Index Cond: (logdate = '2006-04-11'::date)

On in both attempts (cold and hot cache), the data retrieval from  ‘partitioned’ tables was faster than the un-partitioned table.

PostgreSQL Table Partitioning Part II – Declarative Partitioning

Starting Postgres 10.x and onward, it is now possible to create declarative partitions.

In my previous post ‘postgresql-table-partitioning-part-i-implementation-using-inheritance‘, I discussed about implementing Partitioning in PostgreSQL using ‘Inheritance’. Up until PostgreSQL 9, it was only way to partition tables in PostgreSQL. It was simple to implement, however had some limitations like:

  • Row INSERT does not automatically propagate data to a child tables (aka partition), instead it uses explicit ‘BEFORE INSERT’ trigger, making them slower
  • INDEXES and constraints have to be separately created on child tables
  • Significant manual work is required to create and maintain child tables ranges

‘Declarative’ partitioning released with Postgres 10 does not have these limitations and requires much less manual work to manage partitions.

Let’s see the implementation of ‘Declarative’ partitioning with example:

— Step 1.
Create a partitioned table using the PARTITION BY clause,                              — which includes the partitioning method (RANGE in this example) and the list of column(s) to use as the partition key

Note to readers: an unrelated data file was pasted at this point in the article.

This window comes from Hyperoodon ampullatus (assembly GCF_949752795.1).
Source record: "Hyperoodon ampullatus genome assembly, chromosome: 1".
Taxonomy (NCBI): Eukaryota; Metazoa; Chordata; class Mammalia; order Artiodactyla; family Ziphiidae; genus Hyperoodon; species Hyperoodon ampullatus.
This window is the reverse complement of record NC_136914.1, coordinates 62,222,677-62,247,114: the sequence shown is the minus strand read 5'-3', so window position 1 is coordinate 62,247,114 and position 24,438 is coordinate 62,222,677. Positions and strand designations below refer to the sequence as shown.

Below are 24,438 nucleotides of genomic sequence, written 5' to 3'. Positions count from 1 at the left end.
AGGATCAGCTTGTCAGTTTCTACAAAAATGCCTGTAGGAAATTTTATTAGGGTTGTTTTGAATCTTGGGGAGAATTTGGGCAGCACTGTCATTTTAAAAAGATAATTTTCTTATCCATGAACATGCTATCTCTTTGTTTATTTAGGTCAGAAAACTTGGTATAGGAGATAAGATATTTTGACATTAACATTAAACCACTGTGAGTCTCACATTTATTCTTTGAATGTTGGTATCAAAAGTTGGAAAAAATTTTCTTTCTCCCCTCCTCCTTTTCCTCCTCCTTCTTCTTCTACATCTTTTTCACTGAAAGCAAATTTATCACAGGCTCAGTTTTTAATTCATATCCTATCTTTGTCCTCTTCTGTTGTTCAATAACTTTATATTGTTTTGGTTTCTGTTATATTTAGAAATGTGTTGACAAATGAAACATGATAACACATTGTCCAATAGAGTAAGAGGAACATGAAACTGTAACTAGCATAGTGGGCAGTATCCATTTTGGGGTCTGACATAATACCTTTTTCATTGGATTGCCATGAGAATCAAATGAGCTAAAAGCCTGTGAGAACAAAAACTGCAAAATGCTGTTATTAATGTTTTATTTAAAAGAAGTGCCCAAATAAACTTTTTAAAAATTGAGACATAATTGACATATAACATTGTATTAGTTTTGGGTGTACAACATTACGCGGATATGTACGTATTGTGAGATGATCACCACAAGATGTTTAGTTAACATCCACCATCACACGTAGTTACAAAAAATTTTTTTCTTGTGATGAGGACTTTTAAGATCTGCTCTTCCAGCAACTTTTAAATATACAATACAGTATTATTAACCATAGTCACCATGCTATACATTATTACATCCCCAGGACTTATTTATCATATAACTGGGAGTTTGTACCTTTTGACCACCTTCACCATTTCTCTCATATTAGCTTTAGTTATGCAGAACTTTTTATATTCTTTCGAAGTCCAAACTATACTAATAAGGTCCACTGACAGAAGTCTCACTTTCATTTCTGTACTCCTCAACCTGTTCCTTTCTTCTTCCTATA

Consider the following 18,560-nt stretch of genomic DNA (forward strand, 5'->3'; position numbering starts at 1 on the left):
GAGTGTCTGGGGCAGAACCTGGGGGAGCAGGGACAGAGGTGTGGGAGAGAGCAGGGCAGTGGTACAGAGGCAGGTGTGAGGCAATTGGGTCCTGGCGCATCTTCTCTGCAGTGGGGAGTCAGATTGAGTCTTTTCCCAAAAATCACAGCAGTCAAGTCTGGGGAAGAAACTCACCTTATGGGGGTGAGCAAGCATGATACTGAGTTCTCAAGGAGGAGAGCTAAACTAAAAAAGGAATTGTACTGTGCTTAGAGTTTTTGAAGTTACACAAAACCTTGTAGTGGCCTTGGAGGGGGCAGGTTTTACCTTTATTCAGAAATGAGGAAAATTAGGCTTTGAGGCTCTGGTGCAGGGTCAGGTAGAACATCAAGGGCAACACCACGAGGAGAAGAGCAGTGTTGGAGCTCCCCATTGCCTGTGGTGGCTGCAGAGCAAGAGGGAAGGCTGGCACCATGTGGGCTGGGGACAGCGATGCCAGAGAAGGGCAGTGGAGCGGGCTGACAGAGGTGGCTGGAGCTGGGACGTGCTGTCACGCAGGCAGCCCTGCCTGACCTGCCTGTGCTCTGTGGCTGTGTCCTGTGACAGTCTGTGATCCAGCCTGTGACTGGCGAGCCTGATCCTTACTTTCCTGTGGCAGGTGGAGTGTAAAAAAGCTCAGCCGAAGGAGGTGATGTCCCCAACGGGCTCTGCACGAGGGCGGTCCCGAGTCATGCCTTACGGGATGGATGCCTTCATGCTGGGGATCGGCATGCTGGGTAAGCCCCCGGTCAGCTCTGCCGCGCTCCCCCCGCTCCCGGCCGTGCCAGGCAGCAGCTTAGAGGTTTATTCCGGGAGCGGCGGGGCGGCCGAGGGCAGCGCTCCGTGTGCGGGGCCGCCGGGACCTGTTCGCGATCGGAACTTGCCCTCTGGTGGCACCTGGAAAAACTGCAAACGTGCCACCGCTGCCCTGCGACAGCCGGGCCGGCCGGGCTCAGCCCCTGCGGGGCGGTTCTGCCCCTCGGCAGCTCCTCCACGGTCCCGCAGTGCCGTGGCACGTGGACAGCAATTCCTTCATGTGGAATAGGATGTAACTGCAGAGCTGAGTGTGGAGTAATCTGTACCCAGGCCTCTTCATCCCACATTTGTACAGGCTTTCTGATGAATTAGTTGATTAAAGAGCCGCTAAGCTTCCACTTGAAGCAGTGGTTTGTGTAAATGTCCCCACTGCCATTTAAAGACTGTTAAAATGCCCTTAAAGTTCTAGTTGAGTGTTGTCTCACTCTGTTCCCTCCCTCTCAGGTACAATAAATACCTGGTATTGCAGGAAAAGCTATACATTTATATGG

CREATE TABLE measurement (
 	city_id int not null,
 	logdate date not null,
 	peaktemp int,
 	unitsales int

— Step 2.
— Create Index on parent table
— Note: creation of seperate indexes on parent table is not required

CREATE INDEX measurement_indx_logdate ON measurement (logdate);

— Step 3.
— Create Default partition

CREATE TABLE measurement_default PARTITION OF measurement DEFAULT;

— Create partitions with exclusive range and dfeualt partition (catch-all for out of range values)

CREATE TABLE measurement_y2006m02 PARTITION OF measurement 
             FOR VALUES FROM ('2006-02-01') TO ('2006-03-01');
CREATE TABLE measurement_y2006m03 PARTITION OF measurement 
             FOR VALUES FROM ('2006-03-01') TO ('2006-04-01');
CREATE TABLE measurement_y2006m04 PARTITION OF measurement 
             FOR VALUES FROM ('2006-04-01') TO ('2006-05-01');
CREATE TABLE measurement_y2007m11 PARTITION OF measurement 
             FOR VALUES FROM ('2007-11-01') TO ('2007-12-01');

Let’s review our schema now

— Step 4
— Insert sample rows

    FOR i in 1..10 loop
      INSERT INTO measurement VALUES (1,'2006-02-07',1,1);
    end loop;
  end $;

    FOR i in 1..1000000 loop
      INSERT INTO measurement VALUES (1,'2006-03-06',1,1);
    end loop;
  end $;

    FOR i in 1..1000000 loop
      INSERT INTO measurement VALUES (1,'2006-04-09',1,1);
    end loop;
  end $;

    FOR i in 1..1000000 loop
      INSERT INTO measurement VALUES (1,'2007-11-11',1,1);
    end loop;
  end $;

--Optional Step
ANALYZE measurement;

–Step 5
–Test partition elimination

  SELECT * FROM measurement
    WHERE logdate = '2007-11-11';

Let’s look at the Query Plan

As you can see, the ‘Declarative’ partitioning is much more intuitive and requires less manual steps in declaring  partitions compares to inheritance.

thanks for reading!